REAL ESTATE AND shadow banking has driven a quadrupling of China’s debt since 2007, the year when the bursting of a global credit bubble brought the world’s financial system to its knees. Since then China’s total debt has risen to $28 trillion (as of mid-2014) from $7 trillion. As a share of GDP, it is now 282% — larger than the comparable figure for developed economies like the U.S., Canada, Australia and Germany.
One would expect China’s total debt to have increased as its economy grew. Though slowing it has still been growing at more than 7% a year since 2007 let us not forget. But the increase in the country’s debt-to-GDP ratio, from 158% in 2007, shows the country has been piling up debt far faster than its GDP growth rate alone would suggest.
Even that relatively high level of debt is still manageable, in the sense that “China’s government has the capacity to bail out the financial sector should a property-related debt crisis develop,” the McKinsey Global Institute (MGI) says in a new report on global debt and deleveraging. The report covers well-trodden ground, but it still provides a sobering reminder. Seven years of the world’s great and good espousing the virtues of austerity have resulted in a $57 trillion increase in global debt outstanding.
China has accounted for one-third of that growth, and, this Bystander notes, is bucking the trend of the debt burden moving from the private to the public sector, where is relatively less systemically risky. Non-financial corporations have been the bigger driver of this increase in China’s debt; the country now has one of the highest levels of corporate debt, at 125% of GDP (U.S. 67%; Germany 54%, by way of comparison).
MGI is relatively sanguine about the big-picture consequences, but it still sees three potentially worrisome developments, all of which will be familiar to regular readers here:
- half of all loans (excluding financial-sector debt) are linked, directly or indirectly, to China’s cooling but still inflated real-estate market;
- unregulated shadow banking accounts for nearly one-half of new lending and one-third of outstanding debt; and
- the debt of many local governments is probably unsustainable; with the $1.7 trillion in outstanding loans to local governments’ off-balance-sheet special financing vehicles the particular worry.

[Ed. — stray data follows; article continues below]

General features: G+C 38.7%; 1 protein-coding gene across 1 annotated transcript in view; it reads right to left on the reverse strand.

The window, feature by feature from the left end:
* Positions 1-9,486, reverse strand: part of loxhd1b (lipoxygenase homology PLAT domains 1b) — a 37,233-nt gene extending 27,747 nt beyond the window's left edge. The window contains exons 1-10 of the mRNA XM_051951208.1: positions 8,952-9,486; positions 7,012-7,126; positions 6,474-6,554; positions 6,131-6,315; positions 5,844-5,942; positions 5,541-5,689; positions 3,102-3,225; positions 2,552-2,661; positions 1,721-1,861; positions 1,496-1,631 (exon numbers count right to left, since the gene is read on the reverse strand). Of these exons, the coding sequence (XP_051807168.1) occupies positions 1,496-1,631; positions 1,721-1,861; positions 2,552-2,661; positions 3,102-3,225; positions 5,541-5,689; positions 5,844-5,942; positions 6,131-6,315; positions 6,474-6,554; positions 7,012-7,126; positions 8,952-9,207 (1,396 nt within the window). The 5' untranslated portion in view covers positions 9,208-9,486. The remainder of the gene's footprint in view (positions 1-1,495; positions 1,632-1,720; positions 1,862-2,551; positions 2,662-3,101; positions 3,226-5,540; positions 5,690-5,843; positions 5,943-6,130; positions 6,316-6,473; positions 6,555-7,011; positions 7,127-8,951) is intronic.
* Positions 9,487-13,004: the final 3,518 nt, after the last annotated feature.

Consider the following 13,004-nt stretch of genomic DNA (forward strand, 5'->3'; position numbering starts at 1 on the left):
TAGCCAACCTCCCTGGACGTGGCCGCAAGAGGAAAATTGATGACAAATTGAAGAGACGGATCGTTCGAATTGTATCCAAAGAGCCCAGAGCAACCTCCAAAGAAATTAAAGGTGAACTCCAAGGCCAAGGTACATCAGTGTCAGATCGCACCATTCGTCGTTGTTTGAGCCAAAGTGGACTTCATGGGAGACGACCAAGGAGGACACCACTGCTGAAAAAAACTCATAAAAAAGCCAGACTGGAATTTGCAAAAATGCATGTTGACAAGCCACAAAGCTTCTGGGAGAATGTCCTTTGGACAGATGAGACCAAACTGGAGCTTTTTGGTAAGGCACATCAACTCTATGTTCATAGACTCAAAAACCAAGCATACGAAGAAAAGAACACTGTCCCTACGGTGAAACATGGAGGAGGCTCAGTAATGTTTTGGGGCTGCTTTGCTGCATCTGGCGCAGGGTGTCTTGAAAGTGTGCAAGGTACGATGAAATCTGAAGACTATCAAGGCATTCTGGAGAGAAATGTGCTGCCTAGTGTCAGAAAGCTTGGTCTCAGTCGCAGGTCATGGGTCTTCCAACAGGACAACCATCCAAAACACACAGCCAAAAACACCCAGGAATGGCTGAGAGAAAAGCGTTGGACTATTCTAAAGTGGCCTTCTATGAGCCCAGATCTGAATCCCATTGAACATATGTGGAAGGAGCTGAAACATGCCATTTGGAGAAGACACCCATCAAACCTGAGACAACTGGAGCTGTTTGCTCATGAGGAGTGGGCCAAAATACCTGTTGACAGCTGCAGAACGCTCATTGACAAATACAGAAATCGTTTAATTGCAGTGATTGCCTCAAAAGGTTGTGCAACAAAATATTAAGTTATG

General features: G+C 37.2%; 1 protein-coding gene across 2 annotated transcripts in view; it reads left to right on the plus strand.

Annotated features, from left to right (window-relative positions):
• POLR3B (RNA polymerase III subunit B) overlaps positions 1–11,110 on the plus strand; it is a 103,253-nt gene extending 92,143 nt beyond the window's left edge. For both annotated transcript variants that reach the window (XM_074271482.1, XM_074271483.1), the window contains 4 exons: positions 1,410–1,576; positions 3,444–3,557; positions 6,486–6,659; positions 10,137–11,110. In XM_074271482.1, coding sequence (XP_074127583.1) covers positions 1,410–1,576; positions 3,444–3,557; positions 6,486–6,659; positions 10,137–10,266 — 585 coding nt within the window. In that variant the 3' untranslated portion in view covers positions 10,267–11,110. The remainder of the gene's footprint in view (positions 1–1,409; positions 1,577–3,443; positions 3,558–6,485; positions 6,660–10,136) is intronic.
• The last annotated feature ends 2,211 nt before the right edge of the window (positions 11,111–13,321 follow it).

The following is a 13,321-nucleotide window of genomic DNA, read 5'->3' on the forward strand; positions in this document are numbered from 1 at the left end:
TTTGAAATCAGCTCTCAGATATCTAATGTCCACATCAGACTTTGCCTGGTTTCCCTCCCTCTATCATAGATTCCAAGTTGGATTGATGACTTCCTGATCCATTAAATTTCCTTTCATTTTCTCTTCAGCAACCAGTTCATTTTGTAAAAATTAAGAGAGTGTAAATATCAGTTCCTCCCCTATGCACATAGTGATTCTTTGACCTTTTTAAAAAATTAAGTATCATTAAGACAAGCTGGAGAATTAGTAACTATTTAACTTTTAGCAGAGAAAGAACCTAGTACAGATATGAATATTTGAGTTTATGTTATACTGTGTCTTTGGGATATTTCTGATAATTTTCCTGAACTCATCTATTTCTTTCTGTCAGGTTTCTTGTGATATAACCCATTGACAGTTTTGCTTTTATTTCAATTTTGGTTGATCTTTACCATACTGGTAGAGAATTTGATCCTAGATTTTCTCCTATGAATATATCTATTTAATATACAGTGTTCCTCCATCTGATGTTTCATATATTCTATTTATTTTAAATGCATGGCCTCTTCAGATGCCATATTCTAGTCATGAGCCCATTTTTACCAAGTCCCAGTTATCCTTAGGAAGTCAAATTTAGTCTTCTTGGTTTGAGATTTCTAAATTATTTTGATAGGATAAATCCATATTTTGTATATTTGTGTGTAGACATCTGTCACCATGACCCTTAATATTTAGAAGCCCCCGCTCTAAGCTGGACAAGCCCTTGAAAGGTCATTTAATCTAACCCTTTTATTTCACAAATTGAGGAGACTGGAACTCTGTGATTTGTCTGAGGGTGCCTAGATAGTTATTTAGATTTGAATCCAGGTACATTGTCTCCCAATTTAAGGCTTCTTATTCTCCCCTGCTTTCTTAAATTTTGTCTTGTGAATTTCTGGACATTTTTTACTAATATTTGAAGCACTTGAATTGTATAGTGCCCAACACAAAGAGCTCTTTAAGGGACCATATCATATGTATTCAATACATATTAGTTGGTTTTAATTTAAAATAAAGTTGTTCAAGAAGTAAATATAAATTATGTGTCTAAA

History teaches us — repeatedly — that financial crises often follow rapid debt growth. The most plausible route to that happening in China is that overextended property market meets local government debt bomb. A wave of loan defaults is set off, particularly among the country’s many small property developers (who number into the high tens of thousands). That then ripples through the construction industry, and the city commercial banks and other small lenders that finance developers and building firms.
A government bailout would limit the damage, as it did when Beijing bailed out the big state-owned banks more than a decade ago. But the economy would likely slow dramatically with consequential social unrest and other political implications that the Party just won’t entertain. “The question today,” MGI says, “is whether China will avoid this path and reduce credit growth in time, without unduly harming economic growth.”
MGI’s prescription is conventional: more of what Beijing is already doing, but with greater urgency. That means:
- reforming municipal finance (allowing local taxation to be raised, deepening the nascent muni-bond market);
- improving transparency and risk management among lenders (including corporations that are making loans through the shadow banking system);
- more robust data on real estate markets;
- improved bankruptcy procedures; and
- new retail savings and investment products from mainstream financial institutions that can be an alternative to those offered by real estate developers and informal lenders in the shadows and on the curb.
Will all those things happen? Eventually. Such reforms have the backing of the top leadership because the risks of not implementing them are greater than those of doing so — and the latter set are considerable to a Party trying to pull off the unprecedented feat of retaining a monopoly on political power while ceding its monopoly on economic power.
However, it is widely if, not universally accepted that present arrangements are unsustainable. Unwinding them requires time. First, to deal with vested interests that will lose out. China’s are uncommonly thorny because they mostly get their economic interests because they are politically powerful (elite families), rather than drawing their political clout from their economic success.
Second, to phase in the changes so that the cure is not worse than the disease. Just as China has learned from Japan about the importance of managing its currency, so it has learned from Russia the need to avoid a rapid grafting of free-market capitalism onto a socialist economy.
The question is not, does China have too much debt. The question is can the Party buy itself enough time to create the conditions in which the country’s debt is sustainable?